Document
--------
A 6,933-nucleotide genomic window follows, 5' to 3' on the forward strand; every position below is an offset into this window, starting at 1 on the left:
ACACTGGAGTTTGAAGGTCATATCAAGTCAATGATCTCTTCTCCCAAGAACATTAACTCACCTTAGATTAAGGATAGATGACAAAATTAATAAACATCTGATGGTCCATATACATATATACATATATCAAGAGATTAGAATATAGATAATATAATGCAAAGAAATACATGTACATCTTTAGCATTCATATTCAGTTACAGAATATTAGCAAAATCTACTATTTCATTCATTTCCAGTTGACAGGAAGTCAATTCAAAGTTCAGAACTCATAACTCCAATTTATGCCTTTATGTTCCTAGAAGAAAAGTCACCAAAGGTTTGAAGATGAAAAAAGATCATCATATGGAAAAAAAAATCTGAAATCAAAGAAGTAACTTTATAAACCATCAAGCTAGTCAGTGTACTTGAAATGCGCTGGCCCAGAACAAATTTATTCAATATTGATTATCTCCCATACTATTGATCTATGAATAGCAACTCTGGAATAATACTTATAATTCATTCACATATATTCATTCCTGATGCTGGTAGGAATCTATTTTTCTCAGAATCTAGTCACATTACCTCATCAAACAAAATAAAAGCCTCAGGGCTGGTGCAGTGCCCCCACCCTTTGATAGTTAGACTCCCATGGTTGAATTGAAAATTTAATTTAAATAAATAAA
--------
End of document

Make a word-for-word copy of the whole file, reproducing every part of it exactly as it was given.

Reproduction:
A 6,933-nucleotide genomic window follows, 5' to 3' on the forward strand; every position below is an offset into this window, starting at 1 on the left:
ACACTGGAGTTTGAAGGTCATATCAAGTCAATGATCTCTTCTCCCAAGAACATTAACTCACCTTAGATTAAGGATAGATGACAAAATTAATAAACATCTGATGGTCCATATACATATATACATATATCAAGAGATTAGAATATAGATAATATAATGCAAAGAAATACATGTACATCTTTAGCATTCATATTCAGTTACAGAATATTAGCAAAATCTACTATTTCATTCATTTCCAGTTGACAGGAAGTCAATTCAAAGTTCAGAACTCATAACTCCAATTTATGCCTTTATGTTCCTAGAAGAAAAGTCACCAAAGGTTTGAAGATGAAAAAAGATCATCATATGGAAAAAAAAATCTGAAATCAAAGAAGTAACTTTATAAACCATCAAGCTAGTCAGTGTACTTGAAATGCGCTGGCCCAGAACAAATTTATTCAATATTGATTATCTCCCATACTATTGATCTATGAATAGCAACTCTGGAATAATACTTATAATTCATTCACATATATTCATTCCTGATGCTGGTAGGAATCTATTTTTCTCAGAATCTAGTCACATTACCTCATCAAACAAAATAAAAGCCTCAGGGCTGGTGCAGTGCCCCCACCCTTTGATAGTTAGACTCCCATGGTTGAATTGAAAATTTAATTTAAATAAATAAA